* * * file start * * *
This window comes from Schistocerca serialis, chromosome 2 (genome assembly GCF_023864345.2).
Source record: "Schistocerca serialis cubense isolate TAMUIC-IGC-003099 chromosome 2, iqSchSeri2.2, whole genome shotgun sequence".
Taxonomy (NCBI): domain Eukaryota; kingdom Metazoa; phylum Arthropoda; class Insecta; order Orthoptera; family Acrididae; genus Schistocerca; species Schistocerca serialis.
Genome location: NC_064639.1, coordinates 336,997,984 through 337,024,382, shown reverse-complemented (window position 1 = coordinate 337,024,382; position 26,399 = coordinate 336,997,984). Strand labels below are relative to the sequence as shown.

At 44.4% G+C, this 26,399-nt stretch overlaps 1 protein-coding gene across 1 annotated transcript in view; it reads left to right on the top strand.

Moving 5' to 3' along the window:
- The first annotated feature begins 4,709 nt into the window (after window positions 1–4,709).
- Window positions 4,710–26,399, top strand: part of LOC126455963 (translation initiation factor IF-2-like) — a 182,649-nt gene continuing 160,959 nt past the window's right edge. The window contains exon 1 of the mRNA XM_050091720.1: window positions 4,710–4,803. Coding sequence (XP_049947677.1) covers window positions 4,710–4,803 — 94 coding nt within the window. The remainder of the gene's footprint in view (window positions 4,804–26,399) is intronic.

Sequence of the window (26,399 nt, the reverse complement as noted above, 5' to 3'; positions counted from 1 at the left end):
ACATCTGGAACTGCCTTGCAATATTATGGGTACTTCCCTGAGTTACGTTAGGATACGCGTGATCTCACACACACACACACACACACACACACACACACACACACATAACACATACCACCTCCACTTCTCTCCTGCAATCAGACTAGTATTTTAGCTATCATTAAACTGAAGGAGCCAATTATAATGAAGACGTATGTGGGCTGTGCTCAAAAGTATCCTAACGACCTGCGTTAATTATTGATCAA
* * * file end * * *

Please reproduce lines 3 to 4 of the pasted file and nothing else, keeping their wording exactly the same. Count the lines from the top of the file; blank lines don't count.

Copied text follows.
Taxonomy (NCBI): domain Eukaryota; kingdom Metazoa; phylum Arthropoda; class Insecta; order Orthoptera; family Acrididae; genus Schistocerca; species Schistocerca serialis.
Genome location: NC_064639.1, coordinates 336,997,984 through 337,024,382, shown reverse-complemented (window position 1 = coordinate 337,024,382; position 26,399 = coordinate 336,997,984). Strand labels below are relative to the sequence as shown.